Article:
The Moneytree Exhibition

I’ve been so pleased to have been included in The Moneytree exhibition at Hamilton House Gallery in Bristol

The exhibition was brought together by Lara Luna Bartley in collaboration with the CoResist Collective, and features artwork about the financial and banking system.

The Moneytree Exhibition, Hamilton House, September 13th -19th 2018

Lara was kind enough to share some pictures of the exhibition space. Other artists featured are Jane Lawson, Darren Cullen & Mary Millner.

The Moneytree Exhibition, Hamilton House, September 13th -19th 2018

Lara Luna Bartley was the teller at the ‘Bank of CoResist’, printing banknotes which audiences could ‘borrow’ at 0% on a very long term basis, provided they would become a member of the bank for a small fee.

This concept resonates strongly with me, as I consider my money works to be ‘lent’ on a (very) long term basis as well, with the option to exchange.

The Moneytree Exhibition, Hamilton House, September 13th -19th 2018

Mary Millner’s House of (Post)Cards featured postcards of the Shard and other centres of financial power balanced like a house of cards.

The Moneytree Exhibition, Hamilton House, September 13th -19th 2018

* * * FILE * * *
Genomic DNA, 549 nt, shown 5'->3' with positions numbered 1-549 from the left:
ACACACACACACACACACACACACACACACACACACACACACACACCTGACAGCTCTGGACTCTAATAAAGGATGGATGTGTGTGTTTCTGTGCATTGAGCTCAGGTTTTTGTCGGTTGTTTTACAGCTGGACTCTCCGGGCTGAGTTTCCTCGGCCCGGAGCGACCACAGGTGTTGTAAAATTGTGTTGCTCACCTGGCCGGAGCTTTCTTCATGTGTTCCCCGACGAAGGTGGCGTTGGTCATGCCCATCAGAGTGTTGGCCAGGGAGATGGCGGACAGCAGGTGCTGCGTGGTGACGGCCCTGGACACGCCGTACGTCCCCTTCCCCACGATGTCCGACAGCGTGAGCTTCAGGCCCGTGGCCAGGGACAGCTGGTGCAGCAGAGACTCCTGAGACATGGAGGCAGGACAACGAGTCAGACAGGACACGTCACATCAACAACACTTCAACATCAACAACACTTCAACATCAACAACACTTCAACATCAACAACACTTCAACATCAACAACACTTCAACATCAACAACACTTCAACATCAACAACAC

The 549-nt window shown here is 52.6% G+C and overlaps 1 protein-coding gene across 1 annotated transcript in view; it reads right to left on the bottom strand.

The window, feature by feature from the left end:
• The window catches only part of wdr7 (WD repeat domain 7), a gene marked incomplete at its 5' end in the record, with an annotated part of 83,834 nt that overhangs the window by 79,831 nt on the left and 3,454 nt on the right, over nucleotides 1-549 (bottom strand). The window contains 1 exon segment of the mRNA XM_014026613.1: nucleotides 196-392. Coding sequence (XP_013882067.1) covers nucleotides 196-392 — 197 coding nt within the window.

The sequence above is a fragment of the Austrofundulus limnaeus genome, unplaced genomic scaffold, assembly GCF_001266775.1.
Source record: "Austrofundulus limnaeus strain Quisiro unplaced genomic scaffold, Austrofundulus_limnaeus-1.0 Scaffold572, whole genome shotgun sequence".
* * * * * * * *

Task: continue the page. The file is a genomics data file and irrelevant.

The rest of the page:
Jane Lawson’s 4 metre long digital print How We Got To Where We Are shows the timeline of the global financial system.

The Moneytree Exhibition, Hamilton House, September 13th -19th 2018

Darren Cullen’s Pocket Money Loan Posters are spot on… prompting that uneasy double-take. The state of dysfunction that we’re in when it comes to our use and abuse of credit means that we’re never quite sure what next, new low is possible.

The Moneytree Exhibition, Hamilton House, September 13th -19th 2018

The exhibition marks 10 years since the collapse of Lehman Brothers, and featured a discussion with economist Tony Greenham entitled “Money, Trust and the Art of Local Banking”.

Promise 12/25. Screen print on Lloyds Bank cheque, 2017. | Screen printed cheque
I’ve decided to make my own money. I’m asking you to trust in me.
For money to exist, there must first be trust.
Money requires relationships, because since money is a measure of exchange, there must be someone else to exchange with. When we hand over money in exchange for something else, we don’t necessarily have to trust the person we’re buying from; instead, the trust lies in the institution behind the money. The more of us who put faith in the institution, the more value the money has.
What if we were to ask others to put their trust directly in us instead? As human beings, our trustworthiness only runs so far… but maybe being honest about that makes us more reliable than banks and governments, that present themselves as being strong and permanent, but still regularly let us down.
My currency art isn’t offered for sale as much as for exchange, if you trust me.
The Moneytree Exhibition, Hamilton House, September 13th -19th 2018

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